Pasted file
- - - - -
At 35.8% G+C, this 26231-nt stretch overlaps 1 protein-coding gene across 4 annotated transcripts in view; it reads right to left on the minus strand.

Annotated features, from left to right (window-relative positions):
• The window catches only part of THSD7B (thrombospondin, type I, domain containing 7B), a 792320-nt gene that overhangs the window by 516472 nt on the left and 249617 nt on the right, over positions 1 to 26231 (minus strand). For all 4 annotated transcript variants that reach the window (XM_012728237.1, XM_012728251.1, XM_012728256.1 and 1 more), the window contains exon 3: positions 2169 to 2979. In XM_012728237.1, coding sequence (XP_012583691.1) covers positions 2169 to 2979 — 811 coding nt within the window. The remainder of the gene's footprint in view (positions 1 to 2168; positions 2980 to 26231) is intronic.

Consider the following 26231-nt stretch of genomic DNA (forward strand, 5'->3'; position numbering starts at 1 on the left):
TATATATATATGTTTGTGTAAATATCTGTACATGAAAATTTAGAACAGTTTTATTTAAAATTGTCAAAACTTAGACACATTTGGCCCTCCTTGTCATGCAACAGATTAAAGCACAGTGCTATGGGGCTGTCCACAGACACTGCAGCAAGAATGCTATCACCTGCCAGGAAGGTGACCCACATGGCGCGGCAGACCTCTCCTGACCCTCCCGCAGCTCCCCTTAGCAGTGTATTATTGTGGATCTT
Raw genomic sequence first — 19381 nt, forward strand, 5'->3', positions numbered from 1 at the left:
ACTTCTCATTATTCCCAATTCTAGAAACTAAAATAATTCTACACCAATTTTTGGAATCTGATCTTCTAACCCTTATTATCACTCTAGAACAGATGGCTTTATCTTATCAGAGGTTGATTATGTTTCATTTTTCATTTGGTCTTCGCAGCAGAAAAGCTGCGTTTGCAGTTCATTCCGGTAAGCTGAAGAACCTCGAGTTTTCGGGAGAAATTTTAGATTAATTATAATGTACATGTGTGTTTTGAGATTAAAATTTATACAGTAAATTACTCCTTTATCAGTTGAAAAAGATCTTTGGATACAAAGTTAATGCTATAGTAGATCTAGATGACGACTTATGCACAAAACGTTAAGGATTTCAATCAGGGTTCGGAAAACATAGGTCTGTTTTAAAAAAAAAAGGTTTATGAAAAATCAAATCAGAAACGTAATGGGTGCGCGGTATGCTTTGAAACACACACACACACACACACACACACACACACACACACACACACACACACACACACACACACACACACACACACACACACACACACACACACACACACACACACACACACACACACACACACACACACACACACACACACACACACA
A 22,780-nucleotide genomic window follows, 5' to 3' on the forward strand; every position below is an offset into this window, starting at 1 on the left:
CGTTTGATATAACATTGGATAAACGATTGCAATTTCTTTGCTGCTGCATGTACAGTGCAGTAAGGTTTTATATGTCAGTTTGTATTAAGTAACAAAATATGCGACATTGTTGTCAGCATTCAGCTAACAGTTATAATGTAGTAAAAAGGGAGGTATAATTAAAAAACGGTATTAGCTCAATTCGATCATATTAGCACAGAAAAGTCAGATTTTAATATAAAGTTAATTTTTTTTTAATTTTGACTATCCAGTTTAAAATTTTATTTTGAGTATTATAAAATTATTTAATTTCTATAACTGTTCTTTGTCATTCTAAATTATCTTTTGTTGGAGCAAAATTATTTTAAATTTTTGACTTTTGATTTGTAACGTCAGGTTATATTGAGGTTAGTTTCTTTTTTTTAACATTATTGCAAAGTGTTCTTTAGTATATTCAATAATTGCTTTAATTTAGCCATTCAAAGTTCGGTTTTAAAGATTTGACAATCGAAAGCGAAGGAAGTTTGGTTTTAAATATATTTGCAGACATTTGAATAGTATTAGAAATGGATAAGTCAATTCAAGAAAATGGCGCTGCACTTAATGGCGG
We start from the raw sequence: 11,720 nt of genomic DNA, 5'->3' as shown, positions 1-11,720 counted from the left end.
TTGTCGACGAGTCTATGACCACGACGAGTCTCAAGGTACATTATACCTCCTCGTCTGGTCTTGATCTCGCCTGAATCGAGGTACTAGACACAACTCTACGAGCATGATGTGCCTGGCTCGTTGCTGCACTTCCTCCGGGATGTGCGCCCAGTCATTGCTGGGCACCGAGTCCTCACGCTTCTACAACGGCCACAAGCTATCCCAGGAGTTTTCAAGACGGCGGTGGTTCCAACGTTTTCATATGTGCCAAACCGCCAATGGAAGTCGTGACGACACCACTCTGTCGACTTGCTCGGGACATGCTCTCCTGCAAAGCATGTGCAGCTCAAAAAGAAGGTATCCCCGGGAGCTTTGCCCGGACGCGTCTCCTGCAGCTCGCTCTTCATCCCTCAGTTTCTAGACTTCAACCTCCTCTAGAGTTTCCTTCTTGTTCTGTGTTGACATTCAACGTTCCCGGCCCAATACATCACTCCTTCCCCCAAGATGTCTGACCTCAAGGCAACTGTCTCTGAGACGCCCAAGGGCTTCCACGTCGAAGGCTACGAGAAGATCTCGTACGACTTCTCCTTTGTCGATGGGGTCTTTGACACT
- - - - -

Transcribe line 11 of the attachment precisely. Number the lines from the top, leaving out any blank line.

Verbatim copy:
TTGTCGACGAGTCTATGACCACGACGAGTCTCAAGGTACATTATACCTCCTCGTCTGGTCTTGATCTCGCCTGAATCGAGGTACTAGACACAACTCTACGAGCATGATGTGCCTGGCTCGTTGCTGCACTTCCTCCGGGATGTGCGCCCAGTCATTGCTGGGCACCGAGTCCTCACGCTTCTACAACGGCCACAAGCTATCCCAGGAGTTTTCAAGACGGCGGTGGTTCCAACGTTTTCATATGTGCCAAACCGCCAATGGAAGTCGTGACGACACCACTCTGTCGACTTGCTCGGGACATGCTCTCCTGCAAAGCATGTGCAGCTCAAAAAGAAGGTATCCCCGGGAGCTTTGCCCGGACGCGTCTCCTGCAGCTCGCTCTTCATCCCTCAGTTTCTAGACTTCAACCTCCTCTAGAGTTTCCTTCTTGTTCTGTGTTGACATTCAACGTTCCCGGCCCAATACATCACTCCTTCCCCCAAGATGTCTGACCTCAAGGCAACTGTCTCTGAGACGCCCAAGGGCTTCCACGTCGAAGGCTACGAGAAGATCTCGTACGACTTCTCCTTTGTCGATGGGGTCTTTGACACT